Entries listed under "abolitionslavery"
(1797-1847), a U.S. Representative and a Senator from Maine, was born in Saco on January 30, 1797, attended the Saco schools, Thornton Academy, and Bowdoin College. He studied law; was admitted to the bar in 1826, and began his practice … Continue reading
(1824-1906) was born in Lovell and began his career in Boston as an apprentice in a lithographic shop, designing title pages for books and sheet music. He was the son of Philip C. Johnson, Secretary of State for Maine. He … Continue reading
“I cannot surrender my principles, though the whole world would vote them down. I can make no compromise between truth and error, even though my life be the alternative.“ – – ELIJAH PARISH LOVEJOY, 1835 Elijah Parish Lovejoy (1802-1837) was … Continue reading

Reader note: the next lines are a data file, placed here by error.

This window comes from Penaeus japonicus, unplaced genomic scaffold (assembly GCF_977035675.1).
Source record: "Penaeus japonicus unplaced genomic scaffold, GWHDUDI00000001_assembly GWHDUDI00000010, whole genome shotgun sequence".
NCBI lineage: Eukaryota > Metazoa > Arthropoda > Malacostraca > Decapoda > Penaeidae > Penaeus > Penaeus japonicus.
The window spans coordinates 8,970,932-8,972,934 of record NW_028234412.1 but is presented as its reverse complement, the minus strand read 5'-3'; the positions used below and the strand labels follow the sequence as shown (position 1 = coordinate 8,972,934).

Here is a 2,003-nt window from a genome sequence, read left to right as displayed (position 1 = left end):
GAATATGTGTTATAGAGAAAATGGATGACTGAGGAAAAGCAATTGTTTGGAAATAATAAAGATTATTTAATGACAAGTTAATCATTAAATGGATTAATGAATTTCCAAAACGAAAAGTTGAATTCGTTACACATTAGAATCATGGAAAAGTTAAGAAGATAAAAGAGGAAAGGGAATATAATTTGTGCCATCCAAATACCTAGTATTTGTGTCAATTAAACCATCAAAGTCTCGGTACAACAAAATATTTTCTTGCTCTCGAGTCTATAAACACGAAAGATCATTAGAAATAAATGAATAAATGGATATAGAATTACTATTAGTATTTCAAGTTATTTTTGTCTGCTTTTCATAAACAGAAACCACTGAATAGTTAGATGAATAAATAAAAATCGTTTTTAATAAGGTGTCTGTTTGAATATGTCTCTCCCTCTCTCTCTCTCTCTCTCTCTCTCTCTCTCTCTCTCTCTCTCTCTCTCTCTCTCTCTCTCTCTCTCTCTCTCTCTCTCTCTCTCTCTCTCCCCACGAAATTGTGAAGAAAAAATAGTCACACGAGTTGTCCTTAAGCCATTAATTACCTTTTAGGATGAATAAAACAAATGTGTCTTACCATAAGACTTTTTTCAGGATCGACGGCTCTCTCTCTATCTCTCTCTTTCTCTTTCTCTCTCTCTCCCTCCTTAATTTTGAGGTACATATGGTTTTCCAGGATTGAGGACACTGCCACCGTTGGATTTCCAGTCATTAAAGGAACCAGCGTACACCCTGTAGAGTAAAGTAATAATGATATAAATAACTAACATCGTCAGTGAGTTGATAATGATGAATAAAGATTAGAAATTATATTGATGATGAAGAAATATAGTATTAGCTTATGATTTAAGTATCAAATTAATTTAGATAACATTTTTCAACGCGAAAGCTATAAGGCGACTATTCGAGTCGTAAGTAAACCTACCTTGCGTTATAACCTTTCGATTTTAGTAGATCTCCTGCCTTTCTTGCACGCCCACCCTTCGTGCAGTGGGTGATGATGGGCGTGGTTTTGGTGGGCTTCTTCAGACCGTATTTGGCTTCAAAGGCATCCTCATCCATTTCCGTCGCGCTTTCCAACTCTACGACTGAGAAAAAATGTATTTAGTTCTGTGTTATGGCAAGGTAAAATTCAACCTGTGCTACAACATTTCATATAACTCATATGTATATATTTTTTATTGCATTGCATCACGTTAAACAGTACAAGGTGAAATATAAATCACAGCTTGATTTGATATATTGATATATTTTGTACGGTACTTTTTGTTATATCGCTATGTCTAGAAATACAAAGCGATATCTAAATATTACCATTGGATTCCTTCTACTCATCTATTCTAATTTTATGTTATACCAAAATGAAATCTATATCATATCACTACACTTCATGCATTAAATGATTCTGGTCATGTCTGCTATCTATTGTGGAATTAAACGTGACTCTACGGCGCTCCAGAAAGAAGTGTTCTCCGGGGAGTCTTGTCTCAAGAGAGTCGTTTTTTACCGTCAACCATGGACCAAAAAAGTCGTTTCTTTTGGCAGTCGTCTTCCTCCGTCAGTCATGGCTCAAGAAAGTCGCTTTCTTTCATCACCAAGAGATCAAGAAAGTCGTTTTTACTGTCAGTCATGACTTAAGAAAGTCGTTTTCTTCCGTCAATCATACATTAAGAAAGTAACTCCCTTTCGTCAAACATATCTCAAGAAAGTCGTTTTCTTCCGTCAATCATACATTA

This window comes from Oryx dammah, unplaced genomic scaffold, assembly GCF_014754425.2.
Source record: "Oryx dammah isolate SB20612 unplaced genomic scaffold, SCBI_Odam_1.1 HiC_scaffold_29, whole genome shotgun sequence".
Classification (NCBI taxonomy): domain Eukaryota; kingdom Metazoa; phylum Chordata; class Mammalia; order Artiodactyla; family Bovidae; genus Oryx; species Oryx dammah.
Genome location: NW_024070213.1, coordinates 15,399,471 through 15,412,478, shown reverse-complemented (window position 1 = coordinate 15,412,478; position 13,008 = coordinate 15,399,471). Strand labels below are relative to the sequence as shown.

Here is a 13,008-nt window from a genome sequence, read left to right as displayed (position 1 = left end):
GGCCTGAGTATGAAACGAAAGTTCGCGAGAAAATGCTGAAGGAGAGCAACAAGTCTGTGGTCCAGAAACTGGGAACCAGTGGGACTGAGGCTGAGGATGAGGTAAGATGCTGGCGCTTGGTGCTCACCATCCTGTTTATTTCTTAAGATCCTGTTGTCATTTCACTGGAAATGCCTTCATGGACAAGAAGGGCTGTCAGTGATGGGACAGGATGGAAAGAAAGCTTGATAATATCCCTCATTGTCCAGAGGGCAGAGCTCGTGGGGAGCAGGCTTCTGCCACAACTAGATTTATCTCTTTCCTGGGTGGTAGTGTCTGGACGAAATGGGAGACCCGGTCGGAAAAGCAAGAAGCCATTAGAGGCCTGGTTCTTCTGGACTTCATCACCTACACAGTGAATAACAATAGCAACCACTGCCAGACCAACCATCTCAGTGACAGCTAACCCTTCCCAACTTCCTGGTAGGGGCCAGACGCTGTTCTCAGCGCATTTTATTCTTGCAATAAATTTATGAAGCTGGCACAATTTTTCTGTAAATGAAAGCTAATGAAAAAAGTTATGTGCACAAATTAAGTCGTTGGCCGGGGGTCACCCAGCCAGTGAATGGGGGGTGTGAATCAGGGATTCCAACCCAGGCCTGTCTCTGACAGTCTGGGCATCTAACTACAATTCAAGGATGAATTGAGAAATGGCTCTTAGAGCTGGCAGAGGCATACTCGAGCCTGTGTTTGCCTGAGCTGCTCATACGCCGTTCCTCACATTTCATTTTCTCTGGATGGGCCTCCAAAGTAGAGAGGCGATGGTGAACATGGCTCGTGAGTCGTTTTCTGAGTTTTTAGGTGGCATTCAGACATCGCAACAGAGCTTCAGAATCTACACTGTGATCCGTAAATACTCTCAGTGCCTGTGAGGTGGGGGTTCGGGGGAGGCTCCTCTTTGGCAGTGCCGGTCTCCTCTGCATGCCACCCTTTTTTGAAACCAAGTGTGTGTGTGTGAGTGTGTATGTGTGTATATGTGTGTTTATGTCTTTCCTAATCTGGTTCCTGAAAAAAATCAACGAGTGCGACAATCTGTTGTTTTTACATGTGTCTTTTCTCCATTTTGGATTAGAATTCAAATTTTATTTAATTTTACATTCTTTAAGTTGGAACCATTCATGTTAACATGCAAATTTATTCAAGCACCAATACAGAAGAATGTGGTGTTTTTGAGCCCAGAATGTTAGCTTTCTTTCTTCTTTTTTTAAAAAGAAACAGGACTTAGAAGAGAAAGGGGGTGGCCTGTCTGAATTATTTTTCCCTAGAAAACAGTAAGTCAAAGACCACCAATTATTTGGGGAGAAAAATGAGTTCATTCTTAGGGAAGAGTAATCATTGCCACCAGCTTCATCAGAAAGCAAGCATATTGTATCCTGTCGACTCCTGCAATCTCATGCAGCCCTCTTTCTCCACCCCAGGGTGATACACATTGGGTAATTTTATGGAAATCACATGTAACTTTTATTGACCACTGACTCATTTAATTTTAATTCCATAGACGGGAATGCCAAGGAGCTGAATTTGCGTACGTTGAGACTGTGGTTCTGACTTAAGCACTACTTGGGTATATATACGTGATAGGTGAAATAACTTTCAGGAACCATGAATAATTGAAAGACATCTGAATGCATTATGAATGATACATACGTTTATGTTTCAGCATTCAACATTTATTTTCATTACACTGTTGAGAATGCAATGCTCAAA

while an accepted custom in the colonies, it was practiced in Maine as early as 1733 when the parish at York (then Agamenticus) “VOTED that there be a Slave Bought for the Parish to be Employed for the use of … Continue reading
1820-1849 After a brief stint in Portland, in 1827 the permanent State Capital was designated to be Augusta; in 1832 the state government moved into the new, small State House. Expansions and improvements continued for decades. Maine’s northern boundary with … Continue reading
Daniel Webster, Secretary of State, representing the United States, negotiated a new boundary between Maine and what is now Canada with Alexander Baring, Lord Ashburton, “Her Britannic Majesty’s Minister Plenipotentiary on Special Mission.” The treaty, signed August 9, 1842, became … Continue reading